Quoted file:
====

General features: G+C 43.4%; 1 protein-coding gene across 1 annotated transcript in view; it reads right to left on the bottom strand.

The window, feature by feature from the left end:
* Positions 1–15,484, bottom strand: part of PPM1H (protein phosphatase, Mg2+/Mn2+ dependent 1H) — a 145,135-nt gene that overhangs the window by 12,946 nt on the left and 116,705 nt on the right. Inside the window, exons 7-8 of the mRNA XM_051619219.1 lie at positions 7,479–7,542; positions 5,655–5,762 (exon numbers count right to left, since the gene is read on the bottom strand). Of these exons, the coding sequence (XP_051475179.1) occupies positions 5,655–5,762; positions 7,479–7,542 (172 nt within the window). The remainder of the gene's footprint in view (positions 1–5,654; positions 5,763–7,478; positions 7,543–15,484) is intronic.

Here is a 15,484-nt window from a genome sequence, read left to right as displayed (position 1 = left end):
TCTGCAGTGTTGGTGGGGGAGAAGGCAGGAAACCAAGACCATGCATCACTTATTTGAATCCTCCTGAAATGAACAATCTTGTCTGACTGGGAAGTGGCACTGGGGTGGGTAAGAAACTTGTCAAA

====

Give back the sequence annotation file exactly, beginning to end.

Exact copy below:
General features: G+C 43.4%; 1 protein-coding gene across 1 annotated transcript in view; it reads right to left on the bottom strand.

The window, feature by feature from the left end:
* Positions 1–15,484, bottom strand: part of PPM1H (protein phosphatase, Mg2+/Mn2+ dependent 1H) — a 145,135-nt gene that overhangs the window by 12,946 nt on the left and 116,705 nt on the right. Inside the window, exons 7-8 of the mRNA XM_051619219.1 lie at positions 7,479–7,542; positions 5,655–5,762 (exon numbers count right to left, since the gene is read on the bottom strand). Of these exons, the coding sequence (XP_051475179.1) occupies positions 5,655–5,762; positions 7,479–7,542 (172 nt within the window). The remainder of the gene's footprint in view (positions 1–5,654; positions 5,763–7,478; positions 7,543–15,484) is intronic.

Here is a 15,484-nt window from a genome sequence, read left to right as displayed (position 1 = left end):
TCTGCAGTGTTGGTGGGGGAGAAGGCAGGAAACCAAGACCATGCATCACTTATTTGAATCCTCCTGAAATGAACAATCTTGTCTGACTGGGAAGTGGCACTGGGGTGGGTAAGAAACTTGTCAAA